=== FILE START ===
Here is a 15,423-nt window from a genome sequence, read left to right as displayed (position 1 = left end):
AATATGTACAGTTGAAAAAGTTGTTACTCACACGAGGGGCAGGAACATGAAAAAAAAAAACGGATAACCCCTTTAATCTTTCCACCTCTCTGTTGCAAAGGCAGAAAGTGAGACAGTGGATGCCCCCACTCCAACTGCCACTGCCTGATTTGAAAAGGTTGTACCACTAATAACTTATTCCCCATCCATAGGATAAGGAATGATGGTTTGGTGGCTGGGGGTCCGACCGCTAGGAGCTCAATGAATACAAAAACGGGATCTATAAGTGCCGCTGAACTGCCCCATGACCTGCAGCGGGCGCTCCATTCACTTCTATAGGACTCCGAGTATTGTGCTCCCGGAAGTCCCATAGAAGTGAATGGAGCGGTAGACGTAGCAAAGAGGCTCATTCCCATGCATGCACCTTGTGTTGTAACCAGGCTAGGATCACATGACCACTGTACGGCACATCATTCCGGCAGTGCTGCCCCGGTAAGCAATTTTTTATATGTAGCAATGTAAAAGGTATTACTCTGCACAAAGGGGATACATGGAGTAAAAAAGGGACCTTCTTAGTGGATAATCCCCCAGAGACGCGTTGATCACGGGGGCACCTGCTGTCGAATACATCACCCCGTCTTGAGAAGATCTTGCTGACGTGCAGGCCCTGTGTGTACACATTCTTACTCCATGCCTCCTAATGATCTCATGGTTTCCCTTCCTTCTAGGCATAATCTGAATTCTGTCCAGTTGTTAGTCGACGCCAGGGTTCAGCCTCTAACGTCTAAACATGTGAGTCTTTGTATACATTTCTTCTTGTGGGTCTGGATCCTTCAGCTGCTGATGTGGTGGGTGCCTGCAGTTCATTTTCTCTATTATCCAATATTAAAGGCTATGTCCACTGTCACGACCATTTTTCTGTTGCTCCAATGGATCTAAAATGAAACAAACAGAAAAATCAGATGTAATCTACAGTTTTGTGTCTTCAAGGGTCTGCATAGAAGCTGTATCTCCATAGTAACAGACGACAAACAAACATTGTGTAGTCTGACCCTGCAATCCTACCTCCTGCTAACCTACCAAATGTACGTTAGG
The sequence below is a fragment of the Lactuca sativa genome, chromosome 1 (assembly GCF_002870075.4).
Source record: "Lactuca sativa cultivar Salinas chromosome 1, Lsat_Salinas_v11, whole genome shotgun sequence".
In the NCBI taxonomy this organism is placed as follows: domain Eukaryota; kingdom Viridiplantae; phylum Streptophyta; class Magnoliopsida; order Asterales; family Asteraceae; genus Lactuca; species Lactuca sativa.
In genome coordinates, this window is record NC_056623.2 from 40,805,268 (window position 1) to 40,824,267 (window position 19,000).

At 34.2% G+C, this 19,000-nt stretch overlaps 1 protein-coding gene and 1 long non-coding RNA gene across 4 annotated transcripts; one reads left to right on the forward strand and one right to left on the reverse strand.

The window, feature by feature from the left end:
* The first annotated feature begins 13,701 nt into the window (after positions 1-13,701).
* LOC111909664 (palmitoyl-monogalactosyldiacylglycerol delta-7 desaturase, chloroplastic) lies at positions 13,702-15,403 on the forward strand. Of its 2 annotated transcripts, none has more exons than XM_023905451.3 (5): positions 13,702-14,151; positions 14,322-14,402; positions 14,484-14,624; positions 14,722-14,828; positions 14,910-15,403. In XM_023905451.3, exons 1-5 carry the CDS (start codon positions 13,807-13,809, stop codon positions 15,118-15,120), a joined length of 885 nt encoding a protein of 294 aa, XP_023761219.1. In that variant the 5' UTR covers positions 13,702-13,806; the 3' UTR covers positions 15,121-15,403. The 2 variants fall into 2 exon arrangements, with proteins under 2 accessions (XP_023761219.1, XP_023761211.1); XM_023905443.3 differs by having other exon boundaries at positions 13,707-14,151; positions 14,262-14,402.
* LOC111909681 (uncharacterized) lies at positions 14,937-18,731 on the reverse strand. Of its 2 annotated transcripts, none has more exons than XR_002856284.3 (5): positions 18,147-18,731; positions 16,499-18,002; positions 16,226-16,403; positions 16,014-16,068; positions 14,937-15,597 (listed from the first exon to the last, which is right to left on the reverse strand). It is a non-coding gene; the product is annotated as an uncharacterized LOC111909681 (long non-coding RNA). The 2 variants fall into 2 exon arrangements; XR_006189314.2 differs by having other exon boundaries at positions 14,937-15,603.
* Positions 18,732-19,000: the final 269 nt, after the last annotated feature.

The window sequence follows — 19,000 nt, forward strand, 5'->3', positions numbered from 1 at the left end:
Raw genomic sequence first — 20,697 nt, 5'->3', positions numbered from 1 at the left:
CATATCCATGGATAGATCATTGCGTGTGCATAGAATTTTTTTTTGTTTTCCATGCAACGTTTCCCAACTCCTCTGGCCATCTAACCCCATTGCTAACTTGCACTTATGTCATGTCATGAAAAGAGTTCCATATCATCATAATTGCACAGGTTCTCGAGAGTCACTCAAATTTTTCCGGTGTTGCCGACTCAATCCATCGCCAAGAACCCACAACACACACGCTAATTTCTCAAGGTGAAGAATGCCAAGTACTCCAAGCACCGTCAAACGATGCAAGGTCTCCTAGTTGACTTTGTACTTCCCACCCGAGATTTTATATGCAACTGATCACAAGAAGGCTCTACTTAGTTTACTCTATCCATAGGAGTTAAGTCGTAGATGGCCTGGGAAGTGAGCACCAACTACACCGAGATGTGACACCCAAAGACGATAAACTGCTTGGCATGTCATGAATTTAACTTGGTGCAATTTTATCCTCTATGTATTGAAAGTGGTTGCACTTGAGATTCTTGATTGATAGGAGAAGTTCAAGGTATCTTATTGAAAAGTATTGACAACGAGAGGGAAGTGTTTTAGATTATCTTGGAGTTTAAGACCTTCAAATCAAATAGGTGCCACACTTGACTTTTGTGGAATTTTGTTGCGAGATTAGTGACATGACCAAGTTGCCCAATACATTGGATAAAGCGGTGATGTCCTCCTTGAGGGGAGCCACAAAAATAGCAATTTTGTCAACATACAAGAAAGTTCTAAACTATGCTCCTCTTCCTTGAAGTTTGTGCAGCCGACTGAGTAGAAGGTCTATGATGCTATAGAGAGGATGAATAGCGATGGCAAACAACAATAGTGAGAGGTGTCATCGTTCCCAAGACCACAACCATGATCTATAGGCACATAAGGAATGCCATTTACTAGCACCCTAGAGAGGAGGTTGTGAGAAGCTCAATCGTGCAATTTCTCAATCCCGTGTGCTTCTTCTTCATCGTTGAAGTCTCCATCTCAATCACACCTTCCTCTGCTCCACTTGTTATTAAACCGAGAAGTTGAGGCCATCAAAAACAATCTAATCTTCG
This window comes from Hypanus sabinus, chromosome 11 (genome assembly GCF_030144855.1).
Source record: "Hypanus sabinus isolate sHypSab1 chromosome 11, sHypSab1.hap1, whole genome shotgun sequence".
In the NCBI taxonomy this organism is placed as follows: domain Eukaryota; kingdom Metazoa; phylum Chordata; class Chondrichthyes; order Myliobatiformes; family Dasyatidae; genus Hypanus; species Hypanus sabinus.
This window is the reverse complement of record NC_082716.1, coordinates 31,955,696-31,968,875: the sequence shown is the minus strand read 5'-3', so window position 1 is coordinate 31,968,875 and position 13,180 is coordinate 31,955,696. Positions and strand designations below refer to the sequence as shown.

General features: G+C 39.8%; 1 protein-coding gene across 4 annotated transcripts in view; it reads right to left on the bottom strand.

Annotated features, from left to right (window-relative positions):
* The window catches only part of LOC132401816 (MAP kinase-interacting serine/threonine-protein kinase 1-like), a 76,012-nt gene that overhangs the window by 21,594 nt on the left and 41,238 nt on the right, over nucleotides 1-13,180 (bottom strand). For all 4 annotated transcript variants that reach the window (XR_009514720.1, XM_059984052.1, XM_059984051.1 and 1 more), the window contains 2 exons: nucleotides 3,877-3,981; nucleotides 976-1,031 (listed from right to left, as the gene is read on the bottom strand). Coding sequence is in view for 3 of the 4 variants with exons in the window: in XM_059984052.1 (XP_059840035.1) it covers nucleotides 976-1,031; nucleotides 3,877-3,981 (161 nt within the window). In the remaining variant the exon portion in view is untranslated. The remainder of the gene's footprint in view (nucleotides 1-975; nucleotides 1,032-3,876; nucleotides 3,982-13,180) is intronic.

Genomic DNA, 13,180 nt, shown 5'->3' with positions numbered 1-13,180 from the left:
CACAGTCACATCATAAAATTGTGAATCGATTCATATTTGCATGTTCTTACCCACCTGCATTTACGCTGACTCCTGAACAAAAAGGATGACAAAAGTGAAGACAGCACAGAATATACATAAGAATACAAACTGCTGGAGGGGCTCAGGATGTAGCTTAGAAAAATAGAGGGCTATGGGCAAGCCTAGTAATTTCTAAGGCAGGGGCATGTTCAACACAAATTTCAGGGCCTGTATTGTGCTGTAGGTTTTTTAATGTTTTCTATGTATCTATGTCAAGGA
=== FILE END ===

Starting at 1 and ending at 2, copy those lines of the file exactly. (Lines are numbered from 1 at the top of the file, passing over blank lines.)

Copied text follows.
Here is a 15,423-nt window from a genome sequence, read left to right as displayed (position 1 = left end):
AATATGTACAGTTGAAAAAGTTGTTACTCACACGAGGGGCAGGAACATGAAAAAAAAAAACGGATAACCCCTTTAATCTTTCCACCTCTCTGTTGCAAAGGCAGAAAGTGAGACAGTGGATGCCCCCACTCCAACTGCCACTGCCTGATTTGAAAAGGTTGTACCACTAATAACTTATTCCCCATCCATAGGATAAGGAATGATGGTTTGGTGGCTGGGGGTCCGACCGCTAGGAGCTCAATGAATACAAAAACGGGATCTATAAGTGCCGCTGAACTGCCCCATGACCTGCAGCGGGCGCTCCATTCACTTCTATAGGACTCCGAGTATTGTGCTCCCGGAAGTCCCATAGAAGTGAATGGAGCGGTAGACGTAGCAAAGAGGCTCATTCCCATGCATGCACCTTGTGTTGTAACCAGGCTAGGATCACATGACCACTGTACGGCACATCATTCCGGCAGTGCTGCCCCGGTAAGCAATTTTTTATATGTAGCAATGTAAAAGGTATTACTCTGCACAAAGGGGATACATGGAGTAAAAAAGGGACCTTCTTAGTGGATAATCCCCCAGAGACGCGTTGATCACGGGGGCACCTGCTGTCGAATACATCACCCCGTCTTGAGAAGATCTTGCTGACGTGCAGGCCCTGTGTGTACACATTCTTACTCCATGCCTCCTAATGATCTCATGGTTTCCCTTCCTTCTAGGCATAATCTGAATTCTGTCCAGTTGTTAGTCGACGCCAGGGTTCAGCCTCTAACGTCTAAACATGTGAGTCTTTGTATACATTTCTTCTTGTGGGTCTGGATCCTTCAGCTGCTGATGTGGTGGGTGCCTGCAGTTCATTTTCTCTATTATCCAATATTAAAGGCTATGTCCACTGTCACGACCATTTTTCTGTTGCTCCAATGGATCTAAAATGAAACAAACAGAAAAATCAGATGTAATCTACAGTTTTGTGTCTTCAAGGGTCTGCATAGAAGCTGTATCTCCATAGTAACAGACGACAAACAAACATTGTGTAGTCTGACCCTGCAATCCTACCTCCTGCTAACCTACCAAATGTACGTTAGG